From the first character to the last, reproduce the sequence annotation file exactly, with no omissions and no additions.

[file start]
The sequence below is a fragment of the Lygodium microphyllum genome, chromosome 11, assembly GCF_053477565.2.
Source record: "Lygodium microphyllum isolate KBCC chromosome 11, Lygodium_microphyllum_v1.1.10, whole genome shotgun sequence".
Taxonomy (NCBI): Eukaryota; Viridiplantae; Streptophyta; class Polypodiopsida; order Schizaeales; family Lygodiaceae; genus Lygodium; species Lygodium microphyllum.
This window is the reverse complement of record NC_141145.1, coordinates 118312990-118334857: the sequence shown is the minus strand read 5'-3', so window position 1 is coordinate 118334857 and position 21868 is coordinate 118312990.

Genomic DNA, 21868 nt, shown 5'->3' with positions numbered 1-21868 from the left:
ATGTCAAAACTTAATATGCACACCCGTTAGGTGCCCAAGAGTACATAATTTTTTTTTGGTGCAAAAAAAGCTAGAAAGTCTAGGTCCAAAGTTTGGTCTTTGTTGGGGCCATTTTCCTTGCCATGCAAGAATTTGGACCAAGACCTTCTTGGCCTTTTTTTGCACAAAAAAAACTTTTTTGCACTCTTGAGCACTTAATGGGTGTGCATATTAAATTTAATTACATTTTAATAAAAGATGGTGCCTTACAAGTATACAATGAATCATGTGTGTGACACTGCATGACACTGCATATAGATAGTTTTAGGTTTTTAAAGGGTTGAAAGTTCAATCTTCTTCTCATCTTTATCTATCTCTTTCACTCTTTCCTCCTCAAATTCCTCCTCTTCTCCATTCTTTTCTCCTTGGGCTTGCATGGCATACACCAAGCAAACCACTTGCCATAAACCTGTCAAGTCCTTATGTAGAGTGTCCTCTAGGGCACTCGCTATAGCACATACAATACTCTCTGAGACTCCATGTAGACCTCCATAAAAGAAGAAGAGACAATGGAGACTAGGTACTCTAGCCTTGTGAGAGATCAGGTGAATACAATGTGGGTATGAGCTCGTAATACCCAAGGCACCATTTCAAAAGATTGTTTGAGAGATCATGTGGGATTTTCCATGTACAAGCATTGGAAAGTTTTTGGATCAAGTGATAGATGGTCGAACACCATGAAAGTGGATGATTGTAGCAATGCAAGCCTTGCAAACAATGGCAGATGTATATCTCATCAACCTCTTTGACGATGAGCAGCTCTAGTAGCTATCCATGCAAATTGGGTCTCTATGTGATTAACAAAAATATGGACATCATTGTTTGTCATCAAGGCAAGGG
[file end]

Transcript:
The sequence below is a fragment of the Lygodium microphyllum genome, chromosome 11, assembly GCF_053477565.2.
Source record: "Lygodium microphyllum isolate KBCC chromosome 11, Lygodium_microphyllum_v1.1.10, whole genome shotgun sequence".
Taxonomy (NCBI): Eukaryota; Viridiplantae; Streptophyta; class Polypodiopsida; order Schizaeales; family Lygodiaceae; genus Lygodium; species Lygodium microphyllum.
This window is the reverse complement of record NC_141145.1, coordinates 118312990-118334857: the sequence shown is the minus strand read 5'-3', so window position 1 is coordinate 118334857 and position 21868 is coordinate 118312990.

Genomic DNA, 21868 nt, shown 5'->3' with positions numbered 1-21868 from the left:
ATGTCAAAACTTAATATGCACACCCGTTAGGTGCCCAAGAGTACATAATTTTTTTTTGGTGCAAAAAAAGCTAGAAAGTCTAGGTCCAAAGTTTGGTCTTTGTTGGGGCCATTTTCCTTGCCATGCAAGAATTTGGACCAAGACCTTCTTGGCCTTTTTTTGCACAAAAAAAACTTTTTTGCACTCTTGAGCACTTAATGGGTGTGCATATTAAATTTAATTACATTTTAATAAAAGATGGTGCCTTACAAGTATACAATGAATCATGTGTGTGACACTGCATGACACTGCATATAGATAGTTTTAGGTTTTTAAAGGGTTGAAAGTTCAATCTTCTTCTCATCTTTATCTATCTCTTTCACTCTTTCCTCCTCAAATTCCTCCTCTTCTCCATTCTTTTCTCCTTGGGCTTGCATGGCATACACCAAGCAAACCACTTGCCATAAACCTGTCAAGTCCTTATGTAGAGTGTCCTCTAGGGCACTCGCTATAGCACATACAATACTCTCTGAGACTCCATGTAGACCTCCATAAAAGAAGAAGAGACAATGGAGACTAGGTACTCTAGCCTTGTGAGAGATCAGGTGAATACAATGTGGGTATGAGCTCGTAATACCCAAGGCACCATTTCAAAAGATTGTTTGAGAGATCATGTGGGATTTTCCATGTACAAGCATTGGAAAGTTTTTGGATCAAGTGATAGATGGTCGAACACCATGAAAGTGGATGATTGTAGCAATGCAAGCCTTGCAAACAATGGCAGATGTATATCTCATCAACCTCTTTGACGATGAGCAGCTCTAGTAGCTATCCATGCAAATTGGGTCTCTATGTGATTAACAAAAATATGGACATCATTGTTTGTCATCAAGGCAAGGG